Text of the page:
"I'm not the one testifying," Pete said. "The official story is I'm taking an unpaid leave of absence. The lieutenant and your detectives are the only ones who know I'm with you. They're trying to minimize the number of people who know where you are or who you're with."
"They're not my detectives," Trevor growled. "Things were going just fine until they walked in."
"Except for always having to look over your shoulder, afraid someone's trying to kill you," Pete said mildly. "So, name?"
"Randy Lance?" Trevor suggested with a wicked curl of his lips. "Dick Long?"
"If you want to get sued by a porn star for trademark infringement, go right ahead." The minute the words escaped, Pete wanted them back. Now Trevor would be wondering how he knew two relatively obscure gay porn stars.
Pete frowned. Now that he thought about it, how did Trevor know these two relatively obscure gay porn stars?
"Fine," Trevor conceded, apparently oblivious to Pete's internal panic. "How's Joe sound? Non-porny enough for your conservative, financial-advising ass?"
"Perfect," Pete agreed with more enthusiasm than the name warranted. "How about a last name now? How'd you pick Courtland?"
"After bolting out of that last supposed 'safe' house, I hid in the back of a truck carrying a load of Courtland coffee." Trevor looked as if his mind was far away for a moment. Refocusing on Pete, he shrugged. "How about Richard Joseph Long--please call me Joey?"
Pete sighed. Obviously, Trevor was determined to be Dick Long. "Nice to meet you, Joey the graffiti artist. I'm your loving partner, ex-financial advisor Pete Giordano." He swung into a cracked and crumbling driveway and parked. "Welcome home."
Craning his neck to see the house in front of them, Trevor closed his eyes as if he were in pain. "You've got to be shitting me."
"W-what?" Clamping his lips together, Pete gave his head a short shake. What was up with the stuttering? He'd had a rough time with it when he was a kid, occasionally getting so bad he'd been completely stuck, frozen, unable to get a word out. It'd taken years and numerous fights before he'd lost the original nickname of "retard".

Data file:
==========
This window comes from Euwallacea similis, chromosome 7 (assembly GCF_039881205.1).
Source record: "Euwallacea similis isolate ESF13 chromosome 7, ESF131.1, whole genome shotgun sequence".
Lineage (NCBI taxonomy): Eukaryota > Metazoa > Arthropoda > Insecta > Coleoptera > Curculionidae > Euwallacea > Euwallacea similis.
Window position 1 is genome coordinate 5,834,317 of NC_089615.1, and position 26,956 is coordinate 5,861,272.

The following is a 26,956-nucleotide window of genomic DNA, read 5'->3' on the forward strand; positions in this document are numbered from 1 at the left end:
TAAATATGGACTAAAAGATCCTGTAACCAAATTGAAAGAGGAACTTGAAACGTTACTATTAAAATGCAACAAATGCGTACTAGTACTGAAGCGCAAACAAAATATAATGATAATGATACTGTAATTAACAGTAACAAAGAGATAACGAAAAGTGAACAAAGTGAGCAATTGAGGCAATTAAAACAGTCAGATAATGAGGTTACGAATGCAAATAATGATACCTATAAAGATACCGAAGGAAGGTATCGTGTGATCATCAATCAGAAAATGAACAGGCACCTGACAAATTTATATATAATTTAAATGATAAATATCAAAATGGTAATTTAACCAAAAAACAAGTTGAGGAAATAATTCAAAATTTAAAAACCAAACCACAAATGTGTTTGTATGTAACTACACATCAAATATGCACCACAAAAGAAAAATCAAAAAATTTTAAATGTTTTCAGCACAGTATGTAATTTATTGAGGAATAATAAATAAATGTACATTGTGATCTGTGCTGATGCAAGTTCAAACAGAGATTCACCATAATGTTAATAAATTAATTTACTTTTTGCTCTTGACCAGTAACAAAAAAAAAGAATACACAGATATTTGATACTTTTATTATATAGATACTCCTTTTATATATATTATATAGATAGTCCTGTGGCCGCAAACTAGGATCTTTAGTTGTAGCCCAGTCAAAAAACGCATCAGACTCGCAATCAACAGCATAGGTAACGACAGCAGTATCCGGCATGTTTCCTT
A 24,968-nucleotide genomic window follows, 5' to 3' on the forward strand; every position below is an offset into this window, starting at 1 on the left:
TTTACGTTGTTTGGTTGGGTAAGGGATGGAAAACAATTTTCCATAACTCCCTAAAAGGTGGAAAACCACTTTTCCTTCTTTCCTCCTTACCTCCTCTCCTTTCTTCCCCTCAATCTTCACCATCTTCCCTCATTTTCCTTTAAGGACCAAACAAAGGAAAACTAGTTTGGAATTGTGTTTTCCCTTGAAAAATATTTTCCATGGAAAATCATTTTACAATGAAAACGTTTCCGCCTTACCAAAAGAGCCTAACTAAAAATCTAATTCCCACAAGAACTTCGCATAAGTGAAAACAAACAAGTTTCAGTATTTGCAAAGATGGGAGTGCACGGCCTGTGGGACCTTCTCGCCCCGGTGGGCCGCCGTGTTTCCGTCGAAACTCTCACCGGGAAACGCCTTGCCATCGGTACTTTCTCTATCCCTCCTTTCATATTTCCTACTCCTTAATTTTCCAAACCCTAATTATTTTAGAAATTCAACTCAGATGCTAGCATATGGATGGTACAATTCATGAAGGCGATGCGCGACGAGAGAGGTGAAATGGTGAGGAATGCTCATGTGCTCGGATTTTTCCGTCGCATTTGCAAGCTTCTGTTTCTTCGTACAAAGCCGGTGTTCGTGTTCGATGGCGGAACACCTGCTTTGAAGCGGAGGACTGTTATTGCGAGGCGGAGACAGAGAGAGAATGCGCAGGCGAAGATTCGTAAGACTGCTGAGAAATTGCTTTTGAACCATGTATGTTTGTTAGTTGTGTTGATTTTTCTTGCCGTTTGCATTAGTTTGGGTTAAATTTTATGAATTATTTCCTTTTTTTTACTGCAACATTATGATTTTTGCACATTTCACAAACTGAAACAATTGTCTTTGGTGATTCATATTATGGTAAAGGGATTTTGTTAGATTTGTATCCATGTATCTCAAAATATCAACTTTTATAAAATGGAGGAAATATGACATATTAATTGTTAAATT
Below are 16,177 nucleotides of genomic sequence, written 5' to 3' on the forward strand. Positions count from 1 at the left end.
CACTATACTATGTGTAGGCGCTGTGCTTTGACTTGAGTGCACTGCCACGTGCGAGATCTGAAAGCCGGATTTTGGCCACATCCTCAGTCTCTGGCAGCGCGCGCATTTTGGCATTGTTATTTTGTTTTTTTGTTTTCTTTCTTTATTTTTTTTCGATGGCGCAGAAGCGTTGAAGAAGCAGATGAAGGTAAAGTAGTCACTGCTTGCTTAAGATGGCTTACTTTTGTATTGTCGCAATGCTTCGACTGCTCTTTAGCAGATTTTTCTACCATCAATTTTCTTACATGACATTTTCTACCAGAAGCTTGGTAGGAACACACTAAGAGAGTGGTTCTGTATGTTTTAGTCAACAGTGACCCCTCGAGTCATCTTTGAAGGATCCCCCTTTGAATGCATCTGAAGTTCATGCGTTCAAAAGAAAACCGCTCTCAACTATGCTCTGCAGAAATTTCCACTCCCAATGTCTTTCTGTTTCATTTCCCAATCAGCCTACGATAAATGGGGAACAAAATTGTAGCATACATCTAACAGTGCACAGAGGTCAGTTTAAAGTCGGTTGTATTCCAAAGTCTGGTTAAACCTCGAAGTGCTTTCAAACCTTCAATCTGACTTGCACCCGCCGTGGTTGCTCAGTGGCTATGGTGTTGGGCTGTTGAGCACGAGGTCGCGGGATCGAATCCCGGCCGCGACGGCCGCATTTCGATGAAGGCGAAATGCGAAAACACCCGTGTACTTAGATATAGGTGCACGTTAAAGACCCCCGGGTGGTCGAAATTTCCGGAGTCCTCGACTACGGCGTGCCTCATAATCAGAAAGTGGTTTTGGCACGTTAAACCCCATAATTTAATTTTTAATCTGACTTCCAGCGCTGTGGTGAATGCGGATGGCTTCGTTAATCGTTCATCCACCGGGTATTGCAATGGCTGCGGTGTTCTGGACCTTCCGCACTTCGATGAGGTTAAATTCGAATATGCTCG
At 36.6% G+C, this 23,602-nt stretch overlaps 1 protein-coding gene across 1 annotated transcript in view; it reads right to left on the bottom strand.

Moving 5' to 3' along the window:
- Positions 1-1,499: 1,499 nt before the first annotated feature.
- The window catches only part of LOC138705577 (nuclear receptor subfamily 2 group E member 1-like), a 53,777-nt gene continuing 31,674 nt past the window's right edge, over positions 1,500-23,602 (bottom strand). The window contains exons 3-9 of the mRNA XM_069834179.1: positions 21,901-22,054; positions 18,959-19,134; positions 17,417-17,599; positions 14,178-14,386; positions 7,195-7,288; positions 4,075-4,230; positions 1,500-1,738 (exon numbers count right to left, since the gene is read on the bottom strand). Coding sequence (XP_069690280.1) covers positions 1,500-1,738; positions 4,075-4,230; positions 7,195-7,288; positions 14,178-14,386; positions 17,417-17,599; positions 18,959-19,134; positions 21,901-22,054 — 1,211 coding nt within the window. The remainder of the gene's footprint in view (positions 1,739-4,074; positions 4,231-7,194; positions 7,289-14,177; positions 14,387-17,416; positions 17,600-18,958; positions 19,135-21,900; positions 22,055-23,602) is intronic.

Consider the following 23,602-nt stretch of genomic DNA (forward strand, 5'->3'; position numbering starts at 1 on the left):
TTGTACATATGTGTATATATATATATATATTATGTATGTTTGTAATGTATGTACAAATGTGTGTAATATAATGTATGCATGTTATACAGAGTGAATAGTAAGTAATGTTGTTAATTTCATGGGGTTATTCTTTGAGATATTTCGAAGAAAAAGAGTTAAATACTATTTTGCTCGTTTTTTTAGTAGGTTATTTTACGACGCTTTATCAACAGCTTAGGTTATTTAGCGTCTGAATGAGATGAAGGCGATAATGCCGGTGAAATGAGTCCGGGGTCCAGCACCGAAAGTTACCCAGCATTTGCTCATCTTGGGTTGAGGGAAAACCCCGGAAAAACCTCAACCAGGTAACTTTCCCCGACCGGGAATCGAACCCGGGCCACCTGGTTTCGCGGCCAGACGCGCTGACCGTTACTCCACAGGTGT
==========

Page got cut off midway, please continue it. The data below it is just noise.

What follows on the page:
Since junior high, he'd been pretty much stutter-free, although it snuck out on rare occasions under stress. Three times in an hour, though--that was unacceptable. He glanced at Trevor's incredulous face as the other man examined the house. Pete knew why he couldn't talk right. The reason was sitting right next to him. He also knew he needed to get over this insane crush right away.
"This place is about to fall down, that's what," Trevor told him, opening his door and climbing out.
Pete turned the truck off and got out. "It's structurally sound," he corrected. He could hear the tightness in his own voice.
Trevor looked at him, disbelief covering his face. "Is this heap yours?"
Bending to pull two suitcases out of the back of the truck, Pete welcomed the chance to hide his expression. "Yeah. That's the other reason I need to keep my name. The real estate agent knows it already."
"Why the hell do you own a shithole in Honey-fucking-suckle?"
"It's not a shithole," Pete snapped before attempting to rein in his defensiveness. "We need to live somewhere. Might as well use this time to fix it up and then resell it when we leave."
Trevor started to laugh. His offense dropping away, Pete could only stare at the way laughter transformed Trevor's face, from sulky model to someone...irresistible.
"You're flipping the house," Trevor choked out, wiping tears of mirth from his eyes. "We're a gay couple from Cleveland and we're flipping a house."